Prevalence of patch testing and methodology of dermatologists in the U.S. Results of a cross-sectional survey

Erin M Warshaw, David B Nelson

Research output: Contribution to journalArticlepeer-review

35 Scopus citations

Abstract

Background: Patch testing is considered to be the standard for diagnosis of delayed-type hypersensitivity reactions of the skin (allergic contact dermatitis). Objective: The objective of this study was to examine the prevalence of patch testing by US dermatologists and associated practice characteristics. Methods: One-third of US Fellows of the American Academy of Dermatology were sampled systematically with a written survey. Responses from this survey were compared with responses from a 1990 survey of dermatologists. Results: Eighty-three percent of responding dermatologists stated that they performed patch testing in their practice. Whereas the majority of patch testing dermatologists (52%) used a 48-hour, 96-hour patch test reading schedule, 26% performed a single reading at 48 or 72 hours. Among patch testing dermatologists, most (74%) used TRUE Test, and many (44%) did so because it was less time consuming for staff. Many dermatologists (46%) felt that they were patch testing more patients now than when TRUE Test was not available. Eleven percent of dermatologists who patch tested also photopatch tested. Conclusions: The proportion of US dermatologists who patch test has significantly increased from 1990 to 1997 (P < .0001). Whereas the majority of US dermatologists patch test, one quarter of those who do so perform only a single reading.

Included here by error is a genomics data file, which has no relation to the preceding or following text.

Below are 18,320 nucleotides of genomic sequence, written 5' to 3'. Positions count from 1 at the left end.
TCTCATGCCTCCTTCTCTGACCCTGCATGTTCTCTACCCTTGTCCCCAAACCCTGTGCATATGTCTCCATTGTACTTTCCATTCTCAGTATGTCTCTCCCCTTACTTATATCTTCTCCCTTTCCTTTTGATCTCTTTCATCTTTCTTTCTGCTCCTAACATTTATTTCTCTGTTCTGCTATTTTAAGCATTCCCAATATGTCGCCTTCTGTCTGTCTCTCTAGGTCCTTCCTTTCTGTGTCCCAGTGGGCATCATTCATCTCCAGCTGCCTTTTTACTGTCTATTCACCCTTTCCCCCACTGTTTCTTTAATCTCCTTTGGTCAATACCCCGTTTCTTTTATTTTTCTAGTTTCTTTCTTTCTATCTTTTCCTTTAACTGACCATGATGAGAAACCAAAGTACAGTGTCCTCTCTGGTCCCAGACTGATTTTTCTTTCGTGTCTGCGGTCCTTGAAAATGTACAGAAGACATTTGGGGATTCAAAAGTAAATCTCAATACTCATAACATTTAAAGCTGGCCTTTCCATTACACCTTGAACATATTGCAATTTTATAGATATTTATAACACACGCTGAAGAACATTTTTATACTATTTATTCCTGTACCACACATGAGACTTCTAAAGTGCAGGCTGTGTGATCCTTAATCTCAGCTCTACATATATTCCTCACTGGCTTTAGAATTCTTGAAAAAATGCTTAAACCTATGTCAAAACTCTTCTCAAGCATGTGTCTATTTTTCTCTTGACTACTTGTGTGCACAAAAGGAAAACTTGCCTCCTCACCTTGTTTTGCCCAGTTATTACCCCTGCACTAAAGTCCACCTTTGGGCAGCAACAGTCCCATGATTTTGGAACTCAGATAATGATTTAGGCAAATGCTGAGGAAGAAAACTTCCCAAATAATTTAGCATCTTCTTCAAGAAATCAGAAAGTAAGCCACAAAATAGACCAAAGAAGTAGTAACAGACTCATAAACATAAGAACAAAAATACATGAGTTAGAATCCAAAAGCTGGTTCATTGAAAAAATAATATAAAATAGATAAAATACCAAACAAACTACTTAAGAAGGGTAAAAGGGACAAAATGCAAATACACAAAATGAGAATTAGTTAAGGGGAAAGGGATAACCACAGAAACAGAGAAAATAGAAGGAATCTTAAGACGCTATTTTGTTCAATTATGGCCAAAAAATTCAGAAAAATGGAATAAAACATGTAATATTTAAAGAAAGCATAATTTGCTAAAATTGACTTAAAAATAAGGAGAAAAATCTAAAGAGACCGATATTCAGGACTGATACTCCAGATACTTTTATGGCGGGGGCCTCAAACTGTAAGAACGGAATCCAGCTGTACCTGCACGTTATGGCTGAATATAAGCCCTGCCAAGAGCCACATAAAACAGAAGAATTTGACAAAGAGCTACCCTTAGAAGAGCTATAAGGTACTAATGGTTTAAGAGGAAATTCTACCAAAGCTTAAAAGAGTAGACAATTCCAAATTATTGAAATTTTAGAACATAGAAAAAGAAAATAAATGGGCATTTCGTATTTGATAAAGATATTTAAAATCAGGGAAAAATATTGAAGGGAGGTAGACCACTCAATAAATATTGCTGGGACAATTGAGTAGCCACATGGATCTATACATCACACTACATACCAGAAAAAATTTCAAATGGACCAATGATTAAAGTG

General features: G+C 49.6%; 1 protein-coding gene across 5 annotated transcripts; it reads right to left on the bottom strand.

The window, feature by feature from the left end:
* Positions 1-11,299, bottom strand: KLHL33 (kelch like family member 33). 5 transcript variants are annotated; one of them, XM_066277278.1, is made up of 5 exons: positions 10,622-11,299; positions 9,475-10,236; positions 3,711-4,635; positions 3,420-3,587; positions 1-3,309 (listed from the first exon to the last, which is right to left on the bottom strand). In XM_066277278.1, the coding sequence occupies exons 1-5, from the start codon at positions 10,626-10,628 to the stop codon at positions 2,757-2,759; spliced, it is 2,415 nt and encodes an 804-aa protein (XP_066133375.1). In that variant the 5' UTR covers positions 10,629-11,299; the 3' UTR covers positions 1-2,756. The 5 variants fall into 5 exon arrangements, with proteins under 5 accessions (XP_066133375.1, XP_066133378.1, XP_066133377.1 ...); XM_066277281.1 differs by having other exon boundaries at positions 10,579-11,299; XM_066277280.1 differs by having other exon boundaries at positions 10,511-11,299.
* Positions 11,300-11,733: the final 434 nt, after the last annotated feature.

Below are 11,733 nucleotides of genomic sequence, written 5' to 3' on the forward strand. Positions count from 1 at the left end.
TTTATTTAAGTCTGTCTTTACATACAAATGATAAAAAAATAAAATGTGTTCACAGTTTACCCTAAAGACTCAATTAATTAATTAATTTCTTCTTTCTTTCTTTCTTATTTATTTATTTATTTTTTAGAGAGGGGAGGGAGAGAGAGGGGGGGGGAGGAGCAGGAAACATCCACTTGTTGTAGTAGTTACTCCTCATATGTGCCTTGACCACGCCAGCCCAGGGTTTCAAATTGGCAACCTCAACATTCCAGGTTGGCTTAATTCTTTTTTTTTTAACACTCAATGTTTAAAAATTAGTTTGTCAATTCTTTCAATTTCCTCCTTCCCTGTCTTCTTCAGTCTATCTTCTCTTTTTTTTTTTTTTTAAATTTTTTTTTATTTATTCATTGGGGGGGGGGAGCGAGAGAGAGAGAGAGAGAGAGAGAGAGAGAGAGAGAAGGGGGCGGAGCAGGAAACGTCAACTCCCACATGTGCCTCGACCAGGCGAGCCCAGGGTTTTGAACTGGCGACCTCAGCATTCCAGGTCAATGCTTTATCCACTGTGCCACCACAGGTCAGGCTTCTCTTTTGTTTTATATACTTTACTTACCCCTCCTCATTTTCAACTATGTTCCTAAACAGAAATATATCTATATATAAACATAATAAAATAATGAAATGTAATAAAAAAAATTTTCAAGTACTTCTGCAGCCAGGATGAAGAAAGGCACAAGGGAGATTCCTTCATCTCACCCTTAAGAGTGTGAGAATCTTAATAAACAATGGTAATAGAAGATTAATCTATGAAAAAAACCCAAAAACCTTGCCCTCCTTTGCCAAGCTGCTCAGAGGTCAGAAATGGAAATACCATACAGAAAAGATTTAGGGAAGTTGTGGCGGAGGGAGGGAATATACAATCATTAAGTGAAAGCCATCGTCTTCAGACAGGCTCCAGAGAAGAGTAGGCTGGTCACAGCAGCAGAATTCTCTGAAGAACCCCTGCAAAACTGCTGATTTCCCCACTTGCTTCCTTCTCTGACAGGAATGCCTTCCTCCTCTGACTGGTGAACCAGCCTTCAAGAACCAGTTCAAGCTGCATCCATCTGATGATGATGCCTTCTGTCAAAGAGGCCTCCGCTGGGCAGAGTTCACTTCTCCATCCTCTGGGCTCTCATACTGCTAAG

Original languageEnglish (US)
Pages (from-to)53-58
Number of pages6
JournalUnknown Journal
Volume13
Issue number2
DOIs
StatePublished - Jan 1 2002

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